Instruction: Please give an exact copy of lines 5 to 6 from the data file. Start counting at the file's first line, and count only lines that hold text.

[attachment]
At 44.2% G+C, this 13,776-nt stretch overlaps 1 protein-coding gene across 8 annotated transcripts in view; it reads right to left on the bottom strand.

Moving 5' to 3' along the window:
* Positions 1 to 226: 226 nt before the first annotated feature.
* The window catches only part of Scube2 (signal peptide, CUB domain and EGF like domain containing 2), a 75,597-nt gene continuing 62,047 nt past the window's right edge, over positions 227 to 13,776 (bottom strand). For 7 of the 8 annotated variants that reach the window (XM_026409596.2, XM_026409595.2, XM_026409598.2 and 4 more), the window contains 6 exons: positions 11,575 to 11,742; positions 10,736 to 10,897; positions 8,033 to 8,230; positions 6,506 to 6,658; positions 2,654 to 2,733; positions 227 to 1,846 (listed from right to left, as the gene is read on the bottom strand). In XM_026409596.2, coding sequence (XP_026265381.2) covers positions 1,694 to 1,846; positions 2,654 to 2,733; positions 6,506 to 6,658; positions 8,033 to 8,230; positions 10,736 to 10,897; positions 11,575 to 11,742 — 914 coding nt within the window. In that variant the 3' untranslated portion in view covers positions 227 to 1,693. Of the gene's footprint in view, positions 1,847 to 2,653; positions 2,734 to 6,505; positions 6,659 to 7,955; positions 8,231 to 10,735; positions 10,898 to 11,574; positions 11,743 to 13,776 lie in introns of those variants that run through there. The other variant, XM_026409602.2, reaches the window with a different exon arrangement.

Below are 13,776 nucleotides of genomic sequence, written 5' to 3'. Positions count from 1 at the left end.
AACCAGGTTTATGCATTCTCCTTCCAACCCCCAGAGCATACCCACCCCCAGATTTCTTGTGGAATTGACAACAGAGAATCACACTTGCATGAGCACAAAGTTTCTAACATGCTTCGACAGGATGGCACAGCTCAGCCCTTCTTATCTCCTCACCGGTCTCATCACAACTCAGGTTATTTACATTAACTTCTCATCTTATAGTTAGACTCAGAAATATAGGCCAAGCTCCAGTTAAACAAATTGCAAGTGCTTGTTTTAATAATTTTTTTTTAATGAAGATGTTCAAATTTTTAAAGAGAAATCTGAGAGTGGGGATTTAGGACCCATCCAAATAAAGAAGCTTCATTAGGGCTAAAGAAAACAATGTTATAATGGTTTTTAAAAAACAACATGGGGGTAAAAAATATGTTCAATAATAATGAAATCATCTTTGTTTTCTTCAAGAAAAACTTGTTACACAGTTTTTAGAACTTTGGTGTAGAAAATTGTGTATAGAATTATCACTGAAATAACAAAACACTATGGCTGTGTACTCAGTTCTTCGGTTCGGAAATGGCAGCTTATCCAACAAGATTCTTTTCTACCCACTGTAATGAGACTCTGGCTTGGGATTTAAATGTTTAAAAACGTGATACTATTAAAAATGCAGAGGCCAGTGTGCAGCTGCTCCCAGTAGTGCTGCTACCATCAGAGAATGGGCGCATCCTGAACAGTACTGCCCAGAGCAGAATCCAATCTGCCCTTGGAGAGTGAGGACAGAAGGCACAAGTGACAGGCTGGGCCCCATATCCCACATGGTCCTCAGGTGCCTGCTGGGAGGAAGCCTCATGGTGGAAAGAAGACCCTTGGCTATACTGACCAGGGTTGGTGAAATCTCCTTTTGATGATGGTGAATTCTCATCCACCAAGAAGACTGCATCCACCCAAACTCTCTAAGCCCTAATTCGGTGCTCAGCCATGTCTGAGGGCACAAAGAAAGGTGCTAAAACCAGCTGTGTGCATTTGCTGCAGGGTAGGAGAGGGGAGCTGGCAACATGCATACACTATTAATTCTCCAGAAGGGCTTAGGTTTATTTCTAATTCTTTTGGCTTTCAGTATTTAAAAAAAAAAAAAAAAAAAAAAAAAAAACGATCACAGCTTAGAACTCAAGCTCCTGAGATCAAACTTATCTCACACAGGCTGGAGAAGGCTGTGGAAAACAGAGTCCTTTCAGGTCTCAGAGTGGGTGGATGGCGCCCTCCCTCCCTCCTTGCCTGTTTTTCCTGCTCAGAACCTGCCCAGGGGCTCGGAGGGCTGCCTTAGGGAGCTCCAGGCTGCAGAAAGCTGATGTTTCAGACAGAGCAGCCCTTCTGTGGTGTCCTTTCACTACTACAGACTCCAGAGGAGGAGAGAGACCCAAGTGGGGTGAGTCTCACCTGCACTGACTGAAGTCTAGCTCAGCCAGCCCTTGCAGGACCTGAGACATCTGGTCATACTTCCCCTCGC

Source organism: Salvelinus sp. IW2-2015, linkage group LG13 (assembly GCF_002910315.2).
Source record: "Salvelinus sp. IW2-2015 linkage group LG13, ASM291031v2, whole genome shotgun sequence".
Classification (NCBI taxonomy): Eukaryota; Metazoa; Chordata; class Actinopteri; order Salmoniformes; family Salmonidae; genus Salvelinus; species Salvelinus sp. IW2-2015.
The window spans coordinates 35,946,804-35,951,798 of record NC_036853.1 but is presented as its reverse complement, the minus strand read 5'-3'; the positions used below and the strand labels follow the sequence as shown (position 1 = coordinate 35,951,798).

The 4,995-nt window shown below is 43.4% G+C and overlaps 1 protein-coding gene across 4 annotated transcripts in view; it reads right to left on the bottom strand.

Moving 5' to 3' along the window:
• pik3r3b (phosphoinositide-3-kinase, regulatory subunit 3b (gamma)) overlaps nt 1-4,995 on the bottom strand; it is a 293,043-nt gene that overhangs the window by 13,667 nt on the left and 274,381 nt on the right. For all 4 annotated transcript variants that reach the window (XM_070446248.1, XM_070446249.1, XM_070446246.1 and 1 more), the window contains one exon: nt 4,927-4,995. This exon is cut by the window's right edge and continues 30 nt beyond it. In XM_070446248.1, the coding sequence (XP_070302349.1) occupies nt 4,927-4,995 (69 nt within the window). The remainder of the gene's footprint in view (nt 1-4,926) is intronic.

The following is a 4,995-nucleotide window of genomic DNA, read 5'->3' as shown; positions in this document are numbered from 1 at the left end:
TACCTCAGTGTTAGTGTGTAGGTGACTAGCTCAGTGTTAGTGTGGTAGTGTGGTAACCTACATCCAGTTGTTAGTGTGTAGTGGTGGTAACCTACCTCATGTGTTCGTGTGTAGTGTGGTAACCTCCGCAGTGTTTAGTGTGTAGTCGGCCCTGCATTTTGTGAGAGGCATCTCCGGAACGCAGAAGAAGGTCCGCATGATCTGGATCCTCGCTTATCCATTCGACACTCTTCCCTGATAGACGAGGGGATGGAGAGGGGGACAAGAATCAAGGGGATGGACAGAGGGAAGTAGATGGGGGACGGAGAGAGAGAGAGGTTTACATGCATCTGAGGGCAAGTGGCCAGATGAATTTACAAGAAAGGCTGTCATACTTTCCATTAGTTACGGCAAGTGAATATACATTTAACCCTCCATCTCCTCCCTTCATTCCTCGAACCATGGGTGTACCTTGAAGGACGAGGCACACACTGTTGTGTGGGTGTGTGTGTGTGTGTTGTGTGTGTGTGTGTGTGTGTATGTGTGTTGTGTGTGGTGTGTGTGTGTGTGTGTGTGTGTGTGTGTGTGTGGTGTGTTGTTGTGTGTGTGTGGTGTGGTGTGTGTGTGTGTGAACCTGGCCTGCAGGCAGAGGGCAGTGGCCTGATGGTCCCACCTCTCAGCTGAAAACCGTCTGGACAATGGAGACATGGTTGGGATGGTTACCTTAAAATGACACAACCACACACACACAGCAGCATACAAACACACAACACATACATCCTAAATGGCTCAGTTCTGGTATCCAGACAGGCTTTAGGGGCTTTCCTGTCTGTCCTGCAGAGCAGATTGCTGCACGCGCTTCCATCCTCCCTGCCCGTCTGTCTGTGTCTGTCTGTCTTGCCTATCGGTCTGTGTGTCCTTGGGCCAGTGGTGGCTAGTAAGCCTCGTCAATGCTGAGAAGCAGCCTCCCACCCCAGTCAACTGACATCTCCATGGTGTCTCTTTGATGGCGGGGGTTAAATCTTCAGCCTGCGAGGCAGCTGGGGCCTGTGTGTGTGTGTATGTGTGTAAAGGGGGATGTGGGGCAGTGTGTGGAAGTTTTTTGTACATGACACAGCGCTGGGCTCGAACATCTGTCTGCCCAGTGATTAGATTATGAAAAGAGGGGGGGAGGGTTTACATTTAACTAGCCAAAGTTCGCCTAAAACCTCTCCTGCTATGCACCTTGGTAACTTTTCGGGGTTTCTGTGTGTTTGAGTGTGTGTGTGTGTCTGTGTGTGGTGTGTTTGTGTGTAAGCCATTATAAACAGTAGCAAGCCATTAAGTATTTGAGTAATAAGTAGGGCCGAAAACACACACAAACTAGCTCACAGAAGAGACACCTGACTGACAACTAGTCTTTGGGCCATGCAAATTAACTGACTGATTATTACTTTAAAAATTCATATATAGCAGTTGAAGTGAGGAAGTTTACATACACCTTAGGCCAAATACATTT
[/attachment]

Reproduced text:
Below are 13,776 nucleotides of genomic sequence, written 5' to 3'. Positions count from 1 at the left end.
AACCAGGTTTATGCATTCTCCTTCCAACCCCCAGAGCATACCCACCCCCAGATTTCTTGTGGAATTGACAACAGAGAATCACACTTGCATGAGCACAAAGTTTCTAACATGCTTCGACAGGATGGCACAGCTCAGCCCTTCTTATCTCCTCACCGGTCTCATCACAACTCAGGTTATTTACATTAACTTCTCATCTTATAGTTAGACTCAGAAATATAGGCCAAGCTCCAGTTAAACAAATTGCAAGTGCTTGTTTTAATAATTTTTTTTTAATGAAGATGTTCAAATTTTTAAAGAGAAATCTGAGAGTGGGGATTTAGGACCCATCCAAATAAAGAAGCTTCATTAGGGCTAAAGAAAACAATGTTATAATGGTTTTTAAAAAACAACATGGGGGTAAAAAATATGTTCAATAATAATGAAATCATCTTTGTTTTCTTCAAGAAAAACTTGTTACACAGTTTTTAGAACTTTGGTGTAGAAAATTGTGTATAGAATTATCACTGAAATAACAAAACACTATGGCTGTGTACTCAGTTCTTCGGTTCGGAAATGGCAGCTTATCCAACAAGATTCTTTTCTACCCACTGTAATGAGACTCTGGCTTGGGATTTAAATGTTTAAAAACGTGATACTATTAAAAATGCAGAGGCCAGTGTGCAGCTGCTCCCAGTAGTGCTGCTACCATCAGAGAATGGGCGCATCCTGAACAGTACTGCCCAGAGCAGAATCCAATCTGCCCTTGGAGAGTGAGGACAGAAGGCACAAGTGACAGGCTGGGCCCCATATCCCACATGGTCCTCAGGTGCCTGCTGGGAGGAAGCCTCATGGTGGAAAGAAGACCCTTGGCTATACTGACCAGGGTTGGTGAAATCTCCTTTTGATGATGGTGAATTCTCATCCACCAAGAAGACTGCATCCACCCAAACTCTCTAAGCCCTAATTCGGTGCTCAGCCATGTCTGAGGGCACAAAGAAAGGTGCTAAAACCAGCTGTGTGCATTTGCTGCAGGGTAGGAGAGGGGAGCTGGCAACATGCATACACTATTAATTCTCCAGAAGGGCTTAGGTTTATTTCTAATTCTTTTGGCTTTCAGTATTTAAAAAAAAAAAAAAAAAAAAAAAAAAAACGATCACAGCTTAGAACTCAAGCTCCTGAGATCAAACTTATCTCACACAGGCTGGAGAAGGCTGTGGAAAACAGAGTCCTTTCAGGTCTCAGAGTGGGTGGATGGCGCCCTCCCTCCCTCCTTGCCTGTTTTTCCTGCTCAGAACCTGCCCAGGGGCTCGGAGGGCTGCCTTAGGGAGCTCCAGGCTGCAGAAAGCTGATGTTTCAGACAGAGCAGCCCTTCTGTGGTGTCCTTTCACTACTACAGACTCCAGAGGAGGAGAGAGACCCAAGTGGGGTGAGTCTCACCTGCACTGACTGAAGTCTAGCTCAGCCAGCCCTTGCAGGACCTGAGACATCTGGTCATACTTCCCCTCGC